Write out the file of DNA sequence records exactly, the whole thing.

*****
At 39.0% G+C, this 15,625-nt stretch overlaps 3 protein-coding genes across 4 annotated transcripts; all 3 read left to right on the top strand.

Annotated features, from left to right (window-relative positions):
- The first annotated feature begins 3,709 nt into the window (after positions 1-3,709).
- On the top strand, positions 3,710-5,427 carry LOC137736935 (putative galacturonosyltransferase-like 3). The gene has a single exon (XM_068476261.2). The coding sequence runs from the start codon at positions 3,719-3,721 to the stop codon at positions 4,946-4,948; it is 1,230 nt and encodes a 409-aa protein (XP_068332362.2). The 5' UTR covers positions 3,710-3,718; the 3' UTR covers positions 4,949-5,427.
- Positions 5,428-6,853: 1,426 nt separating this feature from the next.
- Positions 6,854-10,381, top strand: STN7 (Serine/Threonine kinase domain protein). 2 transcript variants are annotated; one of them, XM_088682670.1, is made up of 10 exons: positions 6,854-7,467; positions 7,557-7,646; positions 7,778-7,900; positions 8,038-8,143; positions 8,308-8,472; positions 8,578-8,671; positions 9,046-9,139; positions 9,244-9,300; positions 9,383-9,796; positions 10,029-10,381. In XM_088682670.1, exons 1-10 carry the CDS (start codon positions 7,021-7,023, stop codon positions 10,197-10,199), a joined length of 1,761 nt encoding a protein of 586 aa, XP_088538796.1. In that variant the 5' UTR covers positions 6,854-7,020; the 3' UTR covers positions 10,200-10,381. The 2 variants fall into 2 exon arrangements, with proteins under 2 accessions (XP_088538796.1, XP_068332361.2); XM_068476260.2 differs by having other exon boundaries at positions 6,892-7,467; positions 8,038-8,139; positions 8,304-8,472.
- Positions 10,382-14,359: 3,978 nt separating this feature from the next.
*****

At 39.0% G+C, this 15,625-nt stretch overlaps 3 protein-coding genes across 4 annotated transcripts; all 3 read left to right on the top strand.

Annotated features, from left to right (window-relative positions):
- The first annotated feature begins 3,709 nt into the window (after positions 1-3,709).
- On the top strand, positions 3,710-5,427 carry LOC137736935 (putative galacturonosyltransferase-like 3). The gene has a single exon (XM_068476261.2). The coding sequence runs from the start codon at positions 3,719-3,721 to the stop codon at positions 4,946-4,948; it is 1,230 nt and encodes a 409-aa protein (XP_068332362.2). The 5' UTR covers positions 3,710-3,718; the 3' UTR covers positions 4,949-5,427.
- Positions 5,428-6,853: 1,426 nt separating this feature from the next.
- Positions 6,854-10,381, top strand: STN7 (Serine/Threonine kinase domain protein). 2 transcript variants are annotated; one of them, XM_088682670.1, is made up of 10 exons: positions 6,854-7,467; positions 7,557-7,646; positions 7,778-7,900; positions 8,038-8,143; positions 8,308-8,472; positions 8,578-8,671; positions 9,046-9,139; positions 9,244-9,300; positions 9,383-9,796; positions 10,029-10,381. In XM_088682670.1, exons 1-10 carry the CDS (start codon positions 7,021-7,023, stop codon positions 10,197-10,199), a joined length of 1,761 nt encoding a protein of 586 aa, XP_088538796.1. In that variant the 5' UTR covers positions 6,854-7,020; the 3' UTR covers positions 10,200-10,381. The 2 variants fall into 2 exon arrangements, with proteins under 2 accessions (XP_088538796.1, XP_068332361.2); XM_068476260.2 differs by having other exon boundaries at positions 6,892-7,467; positions 8,038-8,139; positions 8,304-8,472.
- Positions 10,382-14,359: 3,978 nt separating this feature from the next.